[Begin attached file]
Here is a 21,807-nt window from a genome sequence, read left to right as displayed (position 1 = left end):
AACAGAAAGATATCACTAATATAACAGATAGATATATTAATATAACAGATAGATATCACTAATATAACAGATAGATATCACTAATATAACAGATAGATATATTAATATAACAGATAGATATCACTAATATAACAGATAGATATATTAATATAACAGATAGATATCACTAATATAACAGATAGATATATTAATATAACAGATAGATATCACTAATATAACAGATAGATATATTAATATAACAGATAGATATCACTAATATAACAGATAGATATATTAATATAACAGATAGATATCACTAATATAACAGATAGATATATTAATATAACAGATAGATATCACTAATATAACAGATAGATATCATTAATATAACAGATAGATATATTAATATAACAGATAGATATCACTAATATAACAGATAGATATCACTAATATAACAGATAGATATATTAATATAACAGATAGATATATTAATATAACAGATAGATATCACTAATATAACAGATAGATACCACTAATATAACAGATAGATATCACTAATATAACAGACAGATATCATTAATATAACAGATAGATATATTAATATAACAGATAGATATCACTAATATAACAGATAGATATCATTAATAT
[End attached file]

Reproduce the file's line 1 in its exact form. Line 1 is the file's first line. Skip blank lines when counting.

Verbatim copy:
Here is a 21,807-nt window from a genome sequence, read left to right as displayed (position 1 = left end):